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Vienna Brewery

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1876 Brew House, Nathaniel J. Bradlee? architect; Samuel J. Tuttle, builder; 1884, A. J. Houghton and Co., Office. 37 Station and 133 Halleck sts.

A. J. Houghton and his partner John A. Kohl on the footprint of an earlier ale brewery began the oldest lager brewery in Boston and the Stony Brook Valley, the locus of beer production during the city's golden age of brewing. Within five years of its 1870 founding, A. J. Houghton and Co., became one of New England's leading brewers. Of the thirty-one breweries in Boston that helped make the city sixth in the nation and brewing Boston's sixth largest industry by 1880, fewer than a dozen remnants survive. Most of the Vienna Brewery's frankly utilitarian structures of mill construction are gone, leaving the more ornate brew house and office, more typical of the picturesque castle and fortress style characteristic of the second wave of Stony Brook breweries of the 1890s.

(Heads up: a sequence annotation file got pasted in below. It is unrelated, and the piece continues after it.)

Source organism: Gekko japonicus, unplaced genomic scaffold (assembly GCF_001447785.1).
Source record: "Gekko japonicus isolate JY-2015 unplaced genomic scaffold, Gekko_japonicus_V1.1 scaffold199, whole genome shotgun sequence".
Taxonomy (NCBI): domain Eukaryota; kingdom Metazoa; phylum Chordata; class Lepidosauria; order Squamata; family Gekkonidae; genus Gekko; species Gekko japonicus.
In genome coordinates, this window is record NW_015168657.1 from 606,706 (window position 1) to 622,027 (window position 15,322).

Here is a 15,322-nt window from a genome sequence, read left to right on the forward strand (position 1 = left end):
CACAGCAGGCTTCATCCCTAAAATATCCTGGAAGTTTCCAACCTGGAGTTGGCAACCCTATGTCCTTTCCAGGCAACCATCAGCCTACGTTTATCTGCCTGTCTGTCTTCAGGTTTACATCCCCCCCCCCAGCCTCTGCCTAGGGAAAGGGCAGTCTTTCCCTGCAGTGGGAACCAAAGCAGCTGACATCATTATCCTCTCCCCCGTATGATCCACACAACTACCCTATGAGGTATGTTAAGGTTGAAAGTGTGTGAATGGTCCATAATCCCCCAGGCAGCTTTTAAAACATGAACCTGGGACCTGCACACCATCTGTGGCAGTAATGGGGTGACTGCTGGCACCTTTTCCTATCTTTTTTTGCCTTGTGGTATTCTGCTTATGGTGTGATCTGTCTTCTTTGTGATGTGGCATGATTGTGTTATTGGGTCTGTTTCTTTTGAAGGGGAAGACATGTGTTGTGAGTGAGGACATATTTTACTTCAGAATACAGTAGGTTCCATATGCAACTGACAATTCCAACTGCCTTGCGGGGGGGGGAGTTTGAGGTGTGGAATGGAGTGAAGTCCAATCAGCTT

Writing Credits

Author: 
Keith N. Morgan
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Citation

Keith N. Morgan, "Vienna Brewery", [Boston, Massachusetts], SAH Archipedia, eds. Gabrielle Esperdy and Karen Kingsley, Charlottesville: UVaP, 2012—, http://sah-archipedia.org/buildings/MA-01-RX6.

Print Source

Cover: Buildings of Massachusetts

Buildings of Massachusetts: Metropolitan Boston, Keith N. Morgan, with Richard M. Candee, Naomi Miller, Roger G. Reed, and contributors. Charlottesville: University of Virginia Press, 2009, 243-243.

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